ERIC Number: ED318127
Record Type: RIE
Publication Date: 1990-Jan-23
Shortchanging Education: A Case Study in Flawed Economics. Technical Assessment.
Department of Education, Washington, DC. Office of Planning, Budget, and Evaluation.
The Economic Policy Institute (EPI) study, by measuring comparative education spending levels between the United States and other industrialized nations, shifts the focus of the education debate from the critical issue of how to reform American's education system to matching spending with other nations. The EPI calculates a country's education spending as the ratio of that country's educational expenditures to its national income. A superior method for equating education expenditure levels among countries is Purchasing Power Parity. When this method is used to equate per-student expenditures across nations, the ranking of countries changes dramatically from the EPI analysis. Because private spending constitutes a significant share of America's preprimary education, total U.S. spending for preprimary education is understated in the EPI report relative to the spending of other nations in which preprimary education is publicly supported. When pre-K through 12 spending is accurately compared to other nations, the U.S. ranks second only to Switzerland out of 22 Organization for Economic Cooperation and Development countries. A comparative review of 187 studies of the relationship between spending and achievement scores uncovered no significant correlation between the two; thus, the discussion on how to improve education must focus on how to improve the use of resources. (KM)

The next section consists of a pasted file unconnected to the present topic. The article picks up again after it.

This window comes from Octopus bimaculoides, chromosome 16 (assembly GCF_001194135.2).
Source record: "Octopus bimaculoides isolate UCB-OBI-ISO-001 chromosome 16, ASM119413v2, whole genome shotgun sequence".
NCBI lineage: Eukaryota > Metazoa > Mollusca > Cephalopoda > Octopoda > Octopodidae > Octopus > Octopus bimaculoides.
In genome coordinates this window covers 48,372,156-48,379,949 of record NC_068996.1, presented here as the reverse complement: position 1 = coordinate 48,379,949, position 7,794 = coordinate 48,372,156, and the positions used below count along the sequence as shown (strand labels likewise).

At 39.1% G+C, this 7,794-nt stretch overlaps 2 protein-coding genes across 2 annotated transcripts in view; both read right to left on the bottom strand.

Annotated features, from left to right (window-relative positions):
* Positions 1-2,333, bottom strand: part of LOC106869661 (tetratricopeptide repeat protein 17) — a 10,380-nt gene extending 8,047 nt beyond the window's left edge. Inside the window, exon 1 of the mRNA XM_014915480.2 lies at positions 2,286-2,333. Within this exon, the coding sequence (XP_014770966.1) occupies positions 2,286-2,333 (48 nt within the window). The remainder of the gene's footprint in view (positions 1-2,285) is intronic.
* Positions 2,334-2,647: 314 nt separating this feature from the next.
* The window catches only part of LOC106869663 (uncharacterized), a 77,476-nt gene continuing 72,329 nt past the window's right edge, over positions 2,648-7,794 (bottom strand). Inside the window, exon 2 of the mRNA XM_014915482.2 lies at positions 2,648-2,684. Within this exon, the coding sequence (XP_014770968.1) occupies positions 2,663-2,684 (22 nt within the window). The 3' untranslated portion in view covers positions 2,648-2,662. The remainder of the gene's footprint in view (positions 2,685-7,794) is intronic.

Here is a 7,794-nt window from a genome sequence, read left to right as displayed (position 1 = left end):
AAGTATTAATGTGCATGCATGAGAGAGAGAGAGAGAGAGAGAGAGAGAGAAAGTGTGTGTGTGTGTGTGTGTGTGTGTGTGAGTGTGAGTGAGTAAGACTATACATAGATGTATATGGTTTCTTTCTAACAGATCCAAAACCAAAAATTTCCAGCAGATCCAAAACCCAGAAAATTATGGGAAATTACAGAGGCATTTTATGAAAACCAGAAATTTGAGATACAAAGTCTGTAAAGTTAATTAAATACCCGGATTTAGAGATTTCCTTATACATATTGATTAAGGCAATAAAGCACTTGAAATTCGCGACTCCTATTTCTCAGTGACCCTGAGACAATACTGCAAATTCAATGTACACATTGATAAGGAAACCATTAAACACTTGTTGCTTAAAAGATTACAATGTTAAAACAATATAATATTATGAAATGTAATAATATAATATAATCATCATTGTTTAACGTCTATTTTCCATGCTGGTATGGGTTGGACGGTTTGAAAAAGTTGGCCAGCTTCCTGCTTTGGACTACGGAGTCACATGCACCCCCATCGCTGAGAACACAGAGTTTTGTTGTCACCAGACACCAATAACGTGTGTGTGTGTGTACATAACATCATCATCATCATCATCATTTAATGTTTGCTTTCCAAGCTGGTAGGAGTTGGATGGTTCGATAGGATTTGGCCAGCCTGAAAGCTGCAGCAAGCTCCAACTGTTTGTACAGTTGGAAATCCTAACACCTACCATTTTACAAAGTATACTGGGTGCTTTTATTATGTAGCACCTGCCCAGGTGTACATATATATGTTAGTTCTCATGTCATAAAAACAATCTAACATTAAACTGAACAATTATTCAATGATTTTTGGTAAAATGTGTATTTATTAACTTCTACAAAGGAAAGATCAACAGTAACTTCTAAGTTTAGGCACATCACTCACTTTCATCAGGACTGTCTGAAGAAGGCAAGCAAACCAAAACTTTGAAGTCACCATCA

Publication Type: Reports - Evaluative
Education Level: N/A
Authoring Institution: Department of Education, Washington, DC. Office of Planning, Budget, and Evaluation.
Note: For the complete report analyzed here, see EA 021 819.